Over the last few months I’ve had conversations with Alan Depauw, founder of an innovative new website and service, overhaulbids.com. Simply put, an owner goes to the website and puts in the information on the type of engine he or she needs to have overhauled, the site alerts a set of shops (and one engine manufacturer) it has vetted and considers to be responsive to customers. Within a few days, via the site, those shops provide detailed bids to overhaul that engine. In the interim, the owner will have had time to look over the educational materials on the website to learn much of what he or she will need to know to evaluate the bids. Currently, the website is set up for Continental and Lycoming piston engines but DePauw hopes to expand it to turbines. The website also includes a video of Alan DePauw explaining how the process works.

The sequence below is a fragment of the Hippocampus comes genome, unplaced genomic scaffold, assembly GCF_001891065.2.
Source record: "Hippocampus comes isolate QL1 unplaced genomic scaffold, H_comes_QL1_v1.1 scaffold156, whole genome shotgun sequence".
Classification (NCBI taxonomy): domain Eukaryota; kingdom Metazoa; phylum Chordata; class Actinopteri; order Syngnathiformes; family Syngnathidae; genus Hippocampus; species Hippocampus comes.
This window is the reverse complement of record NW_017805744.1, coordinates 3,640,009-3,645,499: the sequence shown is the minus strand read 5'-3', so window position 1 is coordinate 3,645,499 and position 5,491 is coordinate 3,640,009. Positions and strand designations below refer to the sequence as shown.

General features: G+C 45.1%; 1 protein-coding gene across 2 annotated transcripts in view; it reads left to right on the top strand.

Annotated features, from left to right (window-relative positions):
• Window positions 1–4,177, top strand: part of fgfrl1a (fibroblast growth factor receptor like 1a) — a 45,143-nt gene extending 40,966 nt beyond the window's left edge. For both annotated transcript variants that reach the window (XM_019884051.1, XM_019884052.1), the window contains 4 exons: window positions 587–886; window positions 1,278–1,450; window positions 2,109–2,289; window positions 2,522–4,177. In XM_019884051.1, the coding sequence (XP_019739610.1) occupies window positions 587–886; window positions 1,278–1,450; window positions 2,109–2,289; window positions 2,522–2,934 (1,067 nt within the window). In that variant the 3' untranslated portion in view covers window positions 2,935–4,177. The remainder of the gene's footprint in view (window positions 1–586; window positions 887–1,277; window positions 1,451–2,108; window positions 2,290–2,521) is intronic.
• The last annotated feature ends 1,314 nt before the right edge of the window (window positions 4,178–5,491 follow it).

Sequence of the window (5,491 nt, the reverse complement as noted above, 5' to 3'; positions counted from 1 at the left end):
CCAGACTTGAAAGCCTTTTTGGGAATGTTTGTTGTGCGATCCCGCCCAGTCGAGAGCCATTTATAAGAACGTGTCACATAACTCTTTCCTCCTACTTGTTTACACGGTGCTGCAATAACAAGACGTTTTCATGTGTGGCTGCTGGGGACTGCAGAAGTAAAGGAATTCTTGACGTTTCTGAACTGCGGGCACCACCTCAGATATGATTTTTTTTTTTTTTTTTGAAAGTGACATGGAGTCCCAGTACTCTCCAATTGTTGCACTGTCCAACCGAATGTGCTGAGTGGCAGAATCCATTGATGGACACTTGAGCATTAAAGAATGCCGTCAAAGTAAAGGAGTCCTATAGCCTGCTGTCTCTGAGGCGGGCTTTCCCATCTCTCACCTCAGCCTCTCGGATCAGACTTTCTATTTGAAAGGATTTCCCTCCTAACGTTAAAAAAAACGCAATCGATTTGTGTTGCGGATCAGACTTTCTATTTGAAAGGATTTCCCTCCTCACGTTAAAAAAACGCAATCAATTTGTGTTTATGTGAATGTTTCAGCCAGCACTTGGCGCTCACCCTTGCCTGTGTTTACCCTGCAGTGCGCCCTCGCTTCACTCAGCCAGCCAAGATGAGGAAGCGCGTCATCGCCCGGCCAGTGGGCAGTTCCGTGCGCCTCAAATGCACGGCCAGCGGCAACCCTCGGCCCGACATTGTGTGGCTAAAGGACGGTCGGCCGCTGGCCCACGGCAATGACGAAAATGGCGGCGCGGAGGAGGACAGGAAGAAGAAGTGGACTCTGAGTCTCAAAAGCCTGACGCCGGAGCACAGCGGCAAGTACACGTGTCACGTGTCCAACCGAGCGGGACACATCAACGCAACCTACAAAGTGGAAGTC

In addition, during the time when the owner is collecting bids, Depauw sends emails to the owner providing information appropriate to the type of engine involved and directing the owner to further educational materials on the website. The goal, according to DePauw, is to help the owner become an educated consumer and make the overhaul process go as smoothly as possible.
Upon receiving bids, the owner is encouraged to contact the shop directly to discuss the bids and make certain each party to the potential transaction fully understands what is involved—an engine overhaul isn’t cheap.
Free Service for Aircraft Owners
Once a decision is made, the owner contracts directly with the shop and communicates directly with the shop as the overhaul progresses. When the project is complete and the shop is paid, the shop pays what Depauw calls a referral fee to overhaulbids.com.